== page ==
We’re in the Monet!

Who wouldn’t want a Monet painting hanging on their wall?

In 1878 Monet moved along the River Seine from Argenteuil to the rural tranquillity of Vétheuil, a small town on a bend in the river. With a population of only 622, most of whom were farmers, there was no industry, no railroad, and no Parisian pleasure-seekers.

Vetheuil-todayOver the next few years Monet would paint Vétheuil from different points of view and in every season, as seen from the riverbanks, from the meadows, and from a boat he had arranged as a kind of floating studio.

In some 150 canvases, he experimented with brushstrokes and simplified, horizontal forms in order to evoke the changing skies over the Seine. He was also expanding his stylistic repertoire of colour combinations, surface effects, and composition.

Today, Vétheuil would be little known but for its connection with Monet, who in 1883 moved further down river to his now famous house and gardens at Giverny where he painted the water-lilies.

Monet was an early riser. Writer Claire Joyes lived and worked at Giverny with the painter Jean-Marie Toulgouat, who was born there in 1927 (the year after Monet’s death) and where he spent his childhood years and was taught to paint by Monet’s stepdaughter and the widow of his elder son, Jean. In Monet at Giverny (1975), Joyes writes:

“Up by four or five in the morning, he would open the window, the curtains were never drawn, and study the sky. Whatever the temperature, he would always take a cold bath. He used to say that he loved getting up, that he often felt like returning to his bed for the pleasure of leaving it again… Nevertheless, Monet was often a difficult character, irascible and moody, always dissatisfied with his work, liable to fly into a temper over a broken flower, an unexpected visitor, some inexpertise in the kitchen, and above all by the variations in weather and light.”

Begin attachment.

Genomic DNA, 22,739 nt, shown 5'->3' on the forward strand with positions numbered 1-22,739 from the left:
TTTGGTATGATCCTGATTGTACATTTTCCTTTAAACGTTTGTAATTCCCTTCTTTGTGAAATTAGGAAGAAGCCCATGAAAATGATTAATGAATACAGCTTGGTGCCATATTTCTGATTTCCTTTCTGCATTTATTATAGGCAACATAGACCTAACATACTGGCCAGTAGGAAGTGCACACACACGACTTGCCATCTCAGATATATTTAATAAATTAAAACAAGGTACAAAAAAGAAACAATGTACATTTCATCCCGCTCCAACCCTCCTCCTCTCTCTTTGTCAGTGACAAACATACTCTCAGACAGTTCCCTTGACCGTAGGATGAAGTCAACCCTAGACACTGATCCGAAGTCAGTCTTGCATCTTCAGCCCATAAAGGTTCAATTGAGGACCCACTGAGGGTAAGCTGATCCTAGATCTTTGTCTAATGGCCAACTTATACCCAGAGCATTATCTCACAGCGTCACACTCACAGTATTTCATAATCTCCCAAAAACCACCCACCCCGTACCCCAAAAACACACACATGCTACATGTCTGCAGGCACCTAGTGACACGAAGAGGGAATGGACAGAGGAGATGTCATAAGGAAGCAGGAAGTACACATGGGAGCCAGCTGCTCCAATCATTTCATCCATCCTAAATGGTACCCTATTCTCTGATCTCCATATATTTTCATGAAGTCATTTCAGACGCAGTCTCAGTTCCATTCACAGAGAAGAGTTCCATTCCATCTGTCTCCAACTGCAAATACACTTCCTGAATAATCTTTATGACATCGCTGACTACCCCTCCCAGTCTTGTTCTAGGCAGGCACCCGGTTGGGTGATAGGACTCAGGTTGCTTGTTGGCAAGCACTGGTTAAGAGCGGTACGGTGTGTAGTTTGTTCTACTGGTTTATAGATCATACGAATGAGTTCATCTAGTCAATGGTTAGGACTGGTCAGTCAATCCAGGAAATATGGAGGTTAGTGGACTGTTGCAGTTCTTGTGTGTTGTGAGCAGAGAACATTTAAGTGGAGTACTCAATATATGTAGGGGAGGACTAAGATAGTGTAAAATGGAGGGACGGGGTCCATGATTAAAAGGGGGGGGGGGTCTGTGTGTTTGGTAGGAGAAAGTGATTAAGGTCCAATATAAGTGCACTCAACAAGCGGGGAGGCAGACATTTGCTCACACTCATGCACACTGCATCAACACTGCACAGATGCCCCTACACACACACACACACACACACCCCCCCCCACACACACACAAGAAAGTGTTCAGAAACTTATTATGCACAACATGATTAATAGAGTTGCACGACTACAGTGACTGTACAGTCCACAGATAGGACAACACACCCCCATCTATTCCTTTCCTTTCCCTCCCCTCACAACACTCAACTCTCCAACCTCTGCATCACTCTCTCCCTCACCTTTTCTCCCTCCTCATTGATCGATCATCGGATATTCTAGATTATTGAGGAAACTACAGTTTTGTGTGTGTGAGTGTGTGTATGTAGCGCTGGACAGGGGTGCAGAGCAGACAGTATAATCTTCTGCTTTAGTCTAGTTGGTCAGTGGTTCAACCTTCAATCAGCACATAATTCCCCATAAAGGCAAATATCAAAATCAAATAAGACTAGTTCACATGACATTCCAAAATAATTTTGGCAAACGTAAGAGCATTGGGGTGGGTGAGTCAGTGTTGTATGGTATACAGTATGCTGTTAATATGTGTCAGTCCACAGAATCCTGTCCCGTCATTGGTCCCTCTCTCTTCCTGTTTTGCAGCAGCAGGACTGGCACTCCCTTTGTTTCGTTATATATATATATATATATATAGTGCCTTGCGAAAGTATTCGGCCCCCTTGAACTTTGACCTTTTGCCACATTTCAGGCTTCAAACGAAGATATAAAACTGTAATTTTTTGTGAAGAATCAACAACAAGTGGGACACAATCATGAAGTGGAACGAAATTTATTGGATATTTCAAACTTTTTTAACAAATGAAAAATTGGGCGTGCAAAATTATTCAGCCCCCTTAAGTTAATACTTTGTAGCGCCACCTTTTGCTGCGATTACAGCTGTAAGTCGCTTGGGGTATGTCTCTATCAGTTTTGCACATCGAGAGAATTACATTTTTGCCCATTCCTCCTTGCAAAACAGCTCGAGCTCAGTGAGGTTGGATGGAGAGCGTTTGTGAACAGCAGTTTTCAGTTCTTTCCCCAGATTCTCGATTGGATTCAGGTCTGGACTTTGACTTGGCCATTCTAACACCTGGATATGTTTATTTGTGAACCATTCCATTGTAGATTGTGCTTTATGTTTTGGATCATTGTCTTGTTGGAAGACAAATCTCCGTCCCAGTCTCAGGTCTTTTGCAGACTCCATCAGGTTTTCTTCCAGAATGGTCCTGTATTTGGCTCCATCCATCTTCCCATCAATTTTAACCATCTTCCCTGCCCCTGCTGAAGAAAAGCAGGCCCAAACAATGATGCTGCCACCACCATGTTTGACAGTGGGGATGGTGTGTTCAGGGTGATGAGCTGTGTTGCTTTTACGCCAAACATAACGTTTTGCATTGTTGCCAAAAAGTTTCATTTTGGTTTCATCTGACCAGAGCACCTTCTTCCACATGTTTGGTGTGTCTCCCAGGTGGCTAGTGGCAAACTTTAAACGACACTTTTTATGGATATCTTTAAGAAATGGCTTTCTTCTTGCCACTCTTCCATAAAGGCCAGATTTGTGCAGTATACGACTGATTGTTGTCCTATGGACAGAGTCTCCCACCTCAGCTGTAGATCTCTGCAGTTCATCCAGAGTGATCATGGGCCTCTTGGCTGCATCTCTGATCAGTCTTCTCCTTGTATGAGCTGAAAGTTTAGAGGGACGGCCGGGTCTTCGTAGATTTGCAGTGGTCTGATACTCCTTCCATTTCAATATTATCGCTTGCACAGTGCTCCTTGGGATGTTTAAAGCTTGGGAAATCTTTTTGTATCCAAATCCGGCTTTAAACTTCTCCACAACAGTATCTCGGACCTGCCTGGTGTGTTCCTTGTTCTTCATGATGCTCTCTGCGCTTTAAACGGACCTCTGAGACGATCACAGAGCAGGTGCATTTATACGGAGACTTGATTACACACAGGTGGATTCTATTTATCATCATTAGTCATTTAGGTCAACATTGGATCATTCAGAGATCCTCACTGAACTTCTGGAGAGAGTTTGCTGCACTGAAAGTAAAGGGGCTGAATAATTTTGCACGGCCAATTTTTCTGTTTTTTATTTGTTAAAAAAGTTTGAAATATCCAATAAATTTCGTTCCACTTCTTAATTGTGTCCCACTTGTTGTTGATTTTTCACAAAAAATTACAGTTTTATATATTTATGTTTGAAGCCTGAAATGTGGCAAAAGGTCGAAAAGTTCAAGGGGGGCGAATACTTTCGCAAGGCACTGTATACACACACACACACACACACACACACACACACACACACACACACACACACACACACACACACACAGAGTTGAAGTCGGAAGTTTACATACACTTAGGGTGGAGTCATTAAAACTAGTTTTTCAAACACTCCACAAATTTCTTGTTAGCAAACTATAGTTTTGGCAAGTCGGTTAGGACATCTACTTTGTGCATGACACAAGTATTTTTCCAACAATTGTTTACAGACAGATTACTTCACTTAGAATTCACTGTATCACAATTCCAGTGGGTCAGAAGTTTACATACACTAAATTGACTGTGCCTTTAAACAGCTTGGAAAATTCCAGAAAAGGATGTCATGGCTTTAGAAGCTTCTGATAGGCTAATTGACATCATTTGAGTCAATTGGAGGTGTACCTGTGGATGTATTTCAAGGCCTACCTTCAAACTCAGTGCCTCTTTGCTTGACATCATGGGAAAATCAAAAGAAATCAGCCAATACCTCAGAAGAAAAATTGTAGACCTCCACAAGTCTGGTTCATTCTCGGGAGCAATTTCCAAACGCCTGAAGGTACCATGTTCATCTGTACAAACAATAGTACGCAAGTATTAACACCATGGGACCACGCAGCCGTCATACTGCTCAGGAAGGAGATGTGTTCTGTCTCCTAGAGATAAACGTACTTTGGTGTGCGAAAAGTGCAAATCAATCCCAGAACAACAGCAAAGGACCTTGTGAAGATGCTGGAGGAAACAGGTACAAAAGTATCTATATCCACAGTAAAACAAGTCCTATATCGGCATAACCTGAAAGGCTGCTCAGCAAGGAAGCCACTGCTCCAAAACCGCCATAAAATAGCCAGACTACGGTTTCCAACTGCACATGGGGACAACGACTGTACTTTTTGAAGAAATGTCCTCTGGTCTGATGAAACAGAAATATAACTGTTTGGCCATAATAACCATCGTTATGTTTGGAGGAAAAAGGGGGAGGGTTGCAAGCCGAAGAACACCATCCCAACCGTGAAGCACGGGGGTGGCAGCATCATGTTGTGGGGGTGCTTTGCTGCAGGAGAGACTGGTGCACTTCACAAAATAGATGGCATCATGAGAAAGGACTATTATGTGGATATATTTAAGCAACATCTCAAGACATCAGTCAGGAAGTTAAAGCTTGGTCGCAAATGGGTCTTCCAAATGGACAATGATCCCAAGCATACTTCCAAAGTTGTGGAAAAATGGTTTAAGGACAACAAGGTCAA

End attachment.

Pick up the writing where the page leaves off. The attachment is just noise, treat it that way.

P1120392It was during the winter of 1878/79 that Monet painted Vétheuil in Winter, looking back across the ice floes of the Seine toward the 13th century Church of Our Lady. On December 12, 1879, Dr Georges de Bellio (left), an avid collector of Monet’s work, wrote to the artist that this was one canvas that would never leave his possession. It did, eventually, and now hangs in the Frick Collection, New York.

A conservative estimate of the worth of Vétheuil in Winter on the art market today is $15 million. But in 2016, a grain stack (titled Meule) – Monet painted about 25 in the early 1890s, of which 19 are in public museum collections – fetched a record $81.4 million.

For most of his life, Monet was short of a sous or two and only towards the end was he able to buy the property at Giverny visited today by hordes of tourists. Neither Monet nor De Bellio could have foreseen the change in fortune that Impressionist art underwent during the 20th and 21st centuries:

“We’re in the money!
We’re in the money!
We’ve got a lot of what it takes to get along!”

Vetheuil-in-Winter

Published by

Philip Lee

Writer and musician who tries to join up the dots.

One thought on “We’re in the Monet!”

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